Estimated reading time: 1 minute, 42 seconds

Globcal medium resolution globeImagine you want to start a dating service and are equipped with the business savvy to get the enterprise off the ground. You’re fortunate to have the necessary capital and your logo is epic. Excellent!


Oh, there’s one more thing. Are you going to jumpstart your new dating service in Atlanta, the American city that’s tops in the United States for singles, or did you forget to consider how your entity’s location can impact your bottom line?

A recently released survey conducted by Wallet Hub reveals the best and worst American cities for singles, and the importance of that information can’t be underestimated for entrepreneurs.

That’s because a city with an active singles’ scene is one that caters to their lives and lifestyles. Businesses that meet those varying interests and needs are likely to be more successful there.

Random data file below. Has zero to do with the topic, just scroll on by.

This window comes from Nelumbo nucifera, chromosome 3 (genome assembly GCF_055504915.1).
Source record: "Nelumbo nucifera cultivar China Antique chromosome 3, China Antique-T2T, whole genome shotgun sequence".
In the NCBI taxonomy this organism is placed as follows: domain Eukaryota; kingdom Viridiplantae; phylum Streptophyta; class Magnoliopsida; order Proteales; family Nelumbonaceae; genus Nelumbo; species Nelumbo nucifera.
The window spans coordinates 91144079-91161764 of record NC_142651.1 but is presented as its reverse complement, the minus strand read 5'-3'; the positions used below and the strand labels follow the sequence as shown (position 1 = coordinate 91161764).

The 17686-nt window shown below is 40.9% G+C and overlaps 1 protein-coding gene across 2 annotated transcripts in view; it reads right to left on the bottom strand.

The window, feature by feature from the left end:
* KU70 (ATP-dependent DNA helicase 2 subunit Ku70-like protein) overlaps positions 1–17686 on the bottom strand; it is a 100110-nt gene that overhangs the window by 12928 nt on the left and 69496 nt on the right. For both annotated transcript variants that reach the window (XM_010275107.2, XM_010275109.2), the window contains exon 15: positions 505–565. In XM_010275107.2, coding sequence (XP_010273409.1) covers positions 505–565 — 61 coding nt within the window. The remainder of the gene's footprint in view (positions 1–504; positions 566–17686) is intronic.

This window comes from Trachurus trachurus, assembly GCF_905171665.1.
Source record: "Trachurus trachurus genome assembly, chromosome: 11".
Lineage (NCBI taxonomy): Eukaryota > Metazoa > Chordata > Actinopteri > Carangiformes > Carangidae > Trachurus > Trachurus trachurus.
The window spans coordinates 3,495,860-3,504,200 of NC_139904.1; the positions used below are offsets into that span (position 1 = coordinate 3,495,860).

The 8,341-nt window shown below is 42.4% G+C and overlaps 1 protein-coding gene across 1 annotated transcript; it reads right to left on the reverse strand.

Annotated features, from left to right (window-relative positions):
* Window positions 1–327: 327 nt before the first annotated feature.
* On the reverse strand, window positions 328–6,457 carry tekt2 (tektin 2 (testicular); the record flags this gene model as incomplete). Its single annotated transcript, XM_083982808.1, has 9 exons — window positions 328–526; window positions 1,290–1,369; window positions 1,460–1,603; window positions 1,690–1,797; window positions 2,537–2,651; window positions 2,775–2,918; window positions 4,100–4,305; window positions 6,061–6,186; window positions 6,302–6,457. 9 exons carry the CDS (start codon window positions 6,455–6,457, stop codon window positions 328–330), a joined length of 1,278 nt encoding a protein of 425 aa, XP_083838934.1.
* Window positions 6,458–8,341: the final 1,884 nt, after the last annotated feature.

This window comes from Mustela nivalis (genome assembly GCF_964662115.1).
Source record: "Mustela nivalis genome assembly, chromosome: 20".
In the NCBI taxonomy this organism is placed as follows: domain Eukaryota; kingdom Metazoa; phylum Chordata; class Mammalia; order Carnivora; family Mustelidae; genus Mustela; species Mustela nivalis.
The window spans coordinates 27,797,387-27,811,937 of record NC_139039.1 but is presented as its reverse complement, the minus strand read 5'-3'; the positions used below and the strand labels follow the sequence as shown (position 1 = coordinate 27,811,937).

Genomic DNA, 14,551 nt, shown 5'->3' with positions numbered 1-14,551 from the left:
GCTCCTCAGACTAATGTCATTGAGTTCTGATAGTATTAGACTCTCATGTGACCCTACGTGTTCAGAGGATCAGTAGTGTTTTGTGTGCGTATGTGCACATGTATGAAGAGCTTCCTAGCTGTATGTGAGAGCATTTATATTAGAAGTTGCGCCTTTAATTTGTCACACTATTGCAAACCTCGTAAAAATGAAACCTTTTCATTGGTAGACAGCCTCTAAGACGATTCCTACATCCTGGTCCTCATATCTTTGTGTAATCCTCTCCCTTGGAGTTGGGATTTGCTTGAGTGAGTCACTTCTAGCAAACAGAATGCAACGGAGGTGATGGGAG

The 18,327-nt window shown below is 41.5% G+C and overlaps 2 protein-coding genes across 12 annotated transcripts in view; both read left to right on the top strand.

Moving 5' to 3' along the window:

Conversely, jumpstarting a dating service in Brownsville, Texas, rated the worst city for singles in the survey, is probably a bad idea.

While studying the demographics of a locale to ensure a business meets the wants and needs of its potential customers is imperative to the entity’s success, it’s just one of many concerns for a boss.

Another is the small business climate of the area.

According to a survey conducted by Biz2Credit, New York City was rated the top location to start a small business in 2018. The Big Apple garnered that honor in 2017, too. In doing so, it overtook San Jose, California, where technology companies are enjoying great success. The state’s excellent higher education system translates into an educated workforce, too. However, the diverse population that calls New York City home, along with numerous tax incentives and business programs offered by city leaders, spelled positive results for its small business climate.

Meanwhile, based on the study, starting a dating service in Atlanta wouldn’t necessarily be a bad choice, as that city’s small business climate ranked No. 20.



Tami Kamin Meyer is an Ohio attorney and writer who tweets as @girlwithapen.
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